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The City View: Crossrail finally arrives

1 1 0
24.05.2022

Today Andy Silvester talks to Adam Tyndall, Programme Director for Connectivity at London First. They talk all things Crossrail — from the first idea of an East-West railway in the 19th century, to the funding behind the Elizabeth Line, and to the future of London’s transport system.

And in other news — Shell’s AGM was disrupted by climate activists earlier today, and Kwasi Kwarteng has stated that hitting electricity suppliers with a windfall tax would be a “challenging proposition”.

Episode transcript (auto-generated)

Andy Silvester 0:08 Good afternoon and welcome to The City View podcast with me Andy Silvester, the editor here at City A.M. on what is a momentous day for the capsule. The opening finally, of the Elizabeth line will be in three parts a few years late, but still very, very impressive and in a few minutes I’ll be talking to Adam Tyndall from London first and man he knows more about London’s transport network than probably anybody should. He and I will discuss Crossrail and what’s next for the capital? Firstly, some corporate and politics news and hitting electricity generators with a windfall tax will be a quote challenging proposition unquote, and could hamper the UK’s netzero ambitions. According to Business Secretary Kwasi Kwarteng the business equity also came out firmly against a windfall tax on oil and gas companies saying the policy is not a good idea and comments that will put him in clear opposition to Chancellor Rishi Sunak Sunak is said to want to impose a levy on excess profits. We’ll let you decide what excess profits mean. Made by British oil and gas firms after the experienced record returns over the past 12 months. That money would be in theory at least go towards families struggling with soaring energy bills the head of OFGEM today warning in parliament that the energy price cap likely to go up to as high as 2800 pounds in October. The FT reported yesterday that Sunak has told Treasury officials to draw up proposals for the levy to hit electricity firms, including renewable energy generators, like wind farms, quite how that aligns with plans to move towards net zero is not quite clear to me. Also in the NGO world shells Annual General Meeting is finally underway again now at 4pm. After a delay for nearly three hours following protests from climate activists, protesters stormed a meeting at Methodist hall where shareholders were set to vote on the oil and gas giants climate Transition Plans. Dozens of protesters from groups such as extinction rebellion derailed the proceedings this morning. chanting slogans like Shell must fall and holding banners a shelter So Angie Mackenzie tried in vain to continue the meeting. Mackenzie eventually said that he was welcoming everybody’s views. But there were things that just required a little bit of peace and quiet. Meanwhile, the Bank of England has said lenders insurers that do not respond to factories climate risk could face major hits to their profits. Official separate actions varied across different financial institutions, but a 10 to 15% drag on profits on average, could be the case in the worst case scenario. Losses of this magnitude can make individual firms and the financial system overall more vulnerable to other future shocks. The bank said in its biennial stress tests elsewhere. Good news from Shaftsbury as they see the West End picking up following good news from Grosvenor as well yesterday, and news two from Topps Tiles will thing the DIY boom continuing as people continue to sort out their bathrooms. There’s plenty more on city am.com right now and will be in tomorrow’s newspaper as well. But for now we are going to talk Crossrail and London’s transport network, because there’s plenty to talk about. So Adam Tyndall from London First joins me now. Adam, pleasure to have you here.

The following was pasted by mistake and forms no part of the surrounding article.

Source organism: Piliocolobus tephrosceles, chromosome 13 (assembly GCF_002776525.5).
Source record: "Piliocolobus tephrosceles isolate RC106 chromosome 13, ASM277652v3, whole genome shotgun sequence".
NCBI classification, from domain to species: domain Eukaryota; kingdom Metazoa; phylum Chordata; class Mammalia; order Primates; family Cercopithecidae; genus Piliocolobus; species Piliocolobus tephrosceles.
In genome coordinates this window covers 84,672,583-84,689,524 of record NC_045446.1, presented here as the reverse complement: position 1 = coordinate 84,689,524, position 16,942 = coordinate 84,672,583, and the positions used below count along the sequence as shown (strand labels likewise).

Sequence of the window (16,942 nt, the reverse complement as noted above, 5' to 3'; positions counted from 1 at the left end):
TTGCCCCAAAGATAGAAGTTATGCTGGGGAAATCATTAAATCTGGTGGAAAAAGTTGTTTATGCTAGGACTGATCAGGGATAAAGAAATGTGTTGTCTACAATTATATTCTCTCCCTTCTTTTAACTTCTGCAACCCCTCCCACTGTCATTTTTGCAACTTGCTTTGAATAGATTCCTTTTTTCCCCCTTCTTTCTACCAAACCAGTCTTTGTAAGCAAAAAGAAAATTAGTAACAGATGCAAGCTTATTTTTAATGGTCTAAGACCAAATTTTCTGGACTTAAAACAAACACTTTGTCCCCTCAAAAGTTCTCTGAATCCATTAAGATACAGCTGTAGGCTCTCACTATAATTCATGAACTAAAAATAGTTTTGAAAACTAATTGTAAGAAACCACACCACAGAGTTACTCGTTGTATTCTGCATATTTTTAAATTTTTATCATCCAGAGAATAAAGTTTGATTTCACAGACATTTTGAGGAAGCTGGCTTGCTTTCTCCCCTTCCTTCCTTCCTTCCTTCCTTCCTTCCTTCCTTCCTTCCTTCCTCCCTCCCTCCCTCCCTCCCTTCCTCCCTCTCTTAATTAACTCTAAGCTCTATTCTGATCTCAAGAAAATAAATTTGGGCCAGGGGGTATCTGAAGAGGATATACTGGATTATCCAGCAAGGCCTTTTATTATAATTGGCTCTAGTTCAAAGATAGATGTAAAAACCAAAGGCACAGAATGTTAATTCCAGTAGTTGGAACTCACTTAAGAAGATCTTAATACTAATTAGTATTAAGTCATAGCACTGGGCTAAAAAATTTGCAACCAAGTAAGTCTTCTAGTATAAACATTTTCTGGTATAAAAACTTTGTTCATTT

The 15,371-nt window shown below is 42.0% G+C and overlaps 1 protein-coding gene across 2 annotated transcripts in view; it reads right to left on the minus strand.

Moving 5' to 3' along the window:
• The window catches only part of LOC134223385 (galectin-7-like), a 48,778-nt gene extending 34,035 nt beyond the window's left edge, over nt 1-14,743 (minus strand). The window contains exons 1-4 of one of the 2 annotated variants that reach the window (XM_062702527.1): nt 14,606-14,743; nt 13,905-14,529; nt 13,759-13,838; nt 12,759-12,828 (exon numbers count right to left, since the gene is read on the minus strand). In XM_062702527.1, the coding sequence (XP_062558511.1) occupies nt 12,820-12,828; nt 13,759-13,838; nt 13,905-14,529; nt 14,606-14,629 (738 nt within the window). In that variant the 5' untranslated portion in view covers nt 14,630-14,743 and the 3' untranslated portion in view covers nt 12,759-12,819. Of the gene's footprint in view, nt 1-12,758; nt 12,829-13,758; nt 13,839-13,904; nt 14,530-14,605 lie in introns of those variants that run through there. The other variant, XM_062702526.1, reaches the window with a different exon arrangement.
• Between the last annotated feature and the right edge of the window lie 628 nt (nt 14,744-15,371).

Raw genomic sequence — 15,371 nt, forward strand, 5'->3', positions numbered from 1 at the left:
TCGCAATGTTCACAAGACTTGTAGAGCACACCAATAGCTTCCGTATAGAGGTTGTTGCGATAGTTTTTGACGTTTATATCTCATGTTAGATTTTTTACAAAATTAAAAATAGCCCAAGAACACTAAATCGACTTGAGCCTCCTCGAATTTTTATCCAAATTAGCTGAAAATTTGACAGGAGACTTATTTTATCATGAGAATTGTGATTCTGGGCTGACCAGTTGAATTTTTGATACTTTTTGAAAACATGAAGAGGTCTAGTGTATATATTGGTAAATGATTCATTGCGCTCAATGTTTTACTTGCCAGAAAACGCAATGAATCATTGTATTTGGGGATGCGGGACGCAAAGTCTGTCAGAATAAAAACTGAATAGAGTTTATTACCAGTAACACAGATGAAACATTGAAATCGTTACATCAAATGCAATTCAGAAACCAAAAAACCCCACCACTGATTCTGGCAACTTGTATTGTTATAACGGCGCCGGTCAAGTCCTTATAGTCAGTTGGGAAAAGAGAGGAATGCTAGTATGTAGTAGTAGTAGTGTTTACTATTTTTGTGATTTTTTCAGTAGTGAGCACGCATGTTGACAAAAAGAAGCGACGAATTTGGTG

Adam Tyndall 3:01 Great to be here.

Andy Silvester 3:02 And we’re going to talk about day dot on Crossrail and where this project has come from and perhaps where London goes next. I need to get he’s calling it the Elizabeth line. But you’ve had the pleasure of riding this this revolutionary new transport today. What do you think?

Adam Tyndall 3:19 I think it’s, it’s just fantastic. I was eavesdropping on conversations all around me. And from two women on an escalator in in Woolwich station, who were comparing how long they’ve been waiting for it living in the area and waiting for it to open through to the kids running up and down the carriage taking photos. people commenting on how quiet is how smooth the ride is. It was it was just fantastic. And actually probably the most striking thing was when Paddington I transferred to the Bakerloo line. And that’s out onto the onto the platform and thought, wow, this is small.

Andy Silvester 4:00 Yeah, yeah, no, I was lucky enough to the I just started running the test runs. I went on it but obviously there’s nobody, nobody on it at that point. So you don’t get a........

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